What makes you angry? For parents it might be a child who just won’t listen. For teachers it’s the kids in the back of the class who insist on acting up, talking back disrespectfully and disrupting the entire classroom. Private business owners often have to deal with demanding customers, and in the corporate world it could be co-workers that don’t do their share of the daily work. When things aren’t working out the way you expect or want, it’s natural to get angry. The emotion helps us to motivate and confront the situation head on to try and resolve it rather than just letting it go. Those that are able to manage their anger generally wait until they’ve calmed down to deal with the situation and have a reasonable conversation about it. For example, you might be really angry about being passed up for a promotion. The appropriate way to respond would be to make an appointment to speak with your boss and then come prepared to have a respectful discussion about why you deserve it. A person without anger management skills might instead storm into the boss’s office and make unfair demands. In some situations, angry outbursts might win you the battle but over the long term this behavior is debilitating and ineffective. It weakens your relationships with friends, family and co-worker, causes health issues and decreases your problem solving abilities.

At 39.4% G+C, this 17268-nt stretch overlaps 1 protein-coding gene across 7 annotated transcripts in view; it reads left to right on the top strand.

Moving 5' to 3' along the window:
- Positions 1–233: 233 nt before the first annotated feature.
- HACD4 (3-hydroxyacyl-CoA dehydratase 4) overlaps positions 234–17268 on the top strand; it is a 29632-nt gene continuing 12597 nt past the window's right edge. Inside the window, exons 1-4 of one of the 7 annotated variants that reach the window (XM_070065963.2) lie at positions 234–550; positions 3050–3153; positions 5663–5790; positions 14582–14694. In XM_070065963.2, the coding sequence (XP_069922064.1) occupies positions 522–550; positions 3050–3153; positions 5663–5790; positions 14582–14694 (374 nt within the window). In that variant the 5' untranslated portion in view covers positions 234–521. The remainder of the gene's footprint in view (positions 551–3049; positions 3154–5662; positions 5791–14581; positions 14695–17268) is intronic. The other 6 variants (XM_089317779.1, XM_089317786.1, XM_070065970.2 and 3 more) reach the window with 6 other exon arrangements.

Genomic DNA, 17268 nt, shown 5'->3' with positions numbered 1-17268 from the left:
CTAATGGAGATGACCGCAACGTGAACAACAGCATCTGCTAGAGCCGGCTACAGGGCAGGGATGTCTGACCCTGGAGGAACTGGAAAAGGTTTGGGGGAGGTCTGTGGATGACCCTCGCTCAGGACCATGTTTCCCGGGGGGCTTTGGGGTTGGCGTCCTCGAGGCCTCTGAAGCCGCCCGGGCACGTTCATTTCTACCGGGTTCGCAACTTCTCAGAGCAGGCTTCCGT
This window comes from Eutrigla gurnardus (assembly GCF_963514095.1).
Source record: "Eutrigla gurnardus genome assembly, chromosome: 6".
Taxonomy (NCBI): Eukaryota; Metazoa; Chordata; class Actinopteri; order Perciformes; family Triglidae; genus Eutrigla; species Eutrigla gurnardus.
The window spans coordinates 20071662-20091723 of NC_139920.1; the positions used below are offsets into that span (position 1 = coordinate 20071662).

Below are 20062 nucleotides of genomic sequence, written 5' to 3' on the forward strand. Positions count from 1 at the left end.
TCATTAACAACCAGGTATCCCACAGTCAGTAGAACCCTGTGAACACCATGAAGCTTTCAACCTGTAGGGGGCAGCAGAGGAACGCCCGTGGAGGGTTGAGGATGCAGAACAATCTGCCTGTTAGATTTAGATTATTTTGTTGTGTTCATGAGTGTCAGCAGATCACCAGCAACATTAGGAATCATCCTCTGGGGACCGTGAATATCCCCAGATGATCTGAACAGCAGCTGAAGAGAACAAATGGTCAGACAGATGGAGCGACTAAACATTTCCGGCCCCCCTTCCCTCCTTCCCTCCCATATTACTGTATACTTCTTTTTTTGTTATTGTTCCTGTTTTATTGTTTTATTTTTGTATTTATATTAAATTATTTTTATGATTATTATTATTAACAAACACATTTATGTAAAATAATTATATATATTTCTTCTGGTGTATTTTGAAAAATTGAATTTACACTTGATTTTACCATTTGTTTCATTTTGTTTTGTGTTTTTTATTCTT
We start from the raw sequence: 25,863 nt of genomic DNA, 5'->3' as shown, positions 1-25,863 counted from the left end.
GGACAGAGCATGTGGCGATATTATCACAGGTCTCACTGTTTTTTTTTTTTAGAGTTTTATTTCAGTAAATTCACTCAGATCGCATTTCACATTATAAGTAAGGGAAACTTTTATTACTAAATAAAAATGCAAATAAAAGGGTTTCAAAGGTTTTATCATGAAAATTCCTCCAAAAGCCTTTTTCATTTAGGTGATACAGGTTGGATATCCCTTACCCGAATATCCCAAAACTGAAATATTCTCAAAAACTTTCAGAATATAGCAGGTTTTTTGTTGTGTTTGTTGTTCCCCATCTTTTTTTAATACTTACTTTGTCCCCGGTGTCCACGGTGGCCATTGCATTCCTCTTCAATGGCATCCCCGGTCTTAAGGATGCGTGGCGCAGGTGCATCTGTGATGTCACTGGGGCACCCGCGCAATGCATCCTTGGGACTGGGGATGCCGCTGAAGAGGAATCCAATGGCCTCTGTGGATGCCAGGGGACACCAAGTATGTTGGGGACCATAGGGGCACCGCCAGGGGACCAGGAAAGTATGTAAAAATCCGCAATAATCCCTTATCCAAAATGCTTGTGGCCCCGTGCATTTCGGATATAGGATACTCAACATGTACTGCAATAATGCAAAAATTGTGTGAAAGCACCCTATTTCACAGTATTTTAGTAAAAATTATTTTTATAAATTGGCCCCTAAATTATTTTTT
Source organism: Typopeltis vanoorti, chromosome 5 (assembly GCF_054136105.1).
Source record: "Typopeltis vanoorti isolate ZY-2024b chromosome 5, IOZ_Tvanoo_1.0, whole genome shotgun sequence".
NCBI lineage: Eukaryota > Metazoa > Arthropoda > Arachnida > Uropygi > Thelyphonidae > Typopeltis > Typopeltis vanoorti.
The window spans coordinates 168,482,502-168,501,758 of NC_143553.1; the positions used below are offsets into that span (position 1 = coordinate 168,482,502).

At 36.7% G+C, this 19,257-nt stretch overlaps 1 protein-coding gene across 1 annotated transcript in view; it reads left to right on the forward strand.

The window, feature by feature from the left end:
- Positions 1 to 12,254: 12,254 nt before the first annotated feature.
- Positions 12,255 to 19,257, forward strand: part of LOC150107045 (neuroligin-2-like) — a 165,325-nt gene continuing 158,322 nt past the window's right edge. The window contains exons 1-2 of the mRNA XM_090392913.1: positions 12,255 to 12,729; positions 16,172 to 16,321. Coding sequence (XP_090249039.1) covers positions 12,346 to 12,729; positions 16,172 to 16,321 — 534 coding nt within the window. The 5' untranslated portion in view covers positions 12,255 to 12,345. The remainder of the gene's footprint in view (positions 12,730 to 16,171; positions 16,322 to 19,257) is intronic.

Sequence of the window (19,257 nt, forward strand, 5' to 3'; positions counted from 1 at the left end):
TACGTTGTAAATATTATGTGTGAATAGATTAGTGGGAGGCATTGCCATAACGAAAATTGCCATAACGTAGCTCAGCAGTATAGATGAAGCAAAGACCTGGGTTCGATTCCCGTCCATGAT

The first step in getting your anger under control is to become aware of what triggers it and what your behavioral cues are. Specifically, before someone goes into a rage there are generally some physical signs which include:
- Increased heart rate
- Heavy breathing
- Clenched jaws
- Grinding of the teeth
- Becoming red in the face or feeling hot
- Getting a headache
- Feeling a stomach coming on
Behaviorally you also might:
- Become abrasive
- Raise your voice
- Glare at the other person
- Start crying
- Get serious but sarcastic
- Crave alcohol or drugs to help you calm down
- Become impatient and unable to listen
- Shout hurtful words
Before letting these feelings overcome you, realize you are about to lose it and walk away. Change your environment and do not respond. Take a short walk, get some water, step out into the fresh air and gather yourself. Think about the big picture and consider whether this is really as big of a deal as you are making it out to be. Play out the best and worst case scenarios in your head to help you get perspective on the situation. Take deep breaths to help you calm down. Then brainstorm potential solutions to discuss once you have relaxed. Also, changing your thoughts from extremes like always and never and replacing them with a more optimistic thought pattern will help overcome an angry outburst.
If you are open to investing the time and energy into learning basic anger management skills, you will find yourself in a happier, less anxious state of mind. Going to an anger management class, taking one online, reading a good anger management book or engaging in one-to-one therapy are some suggestions to help you start the process.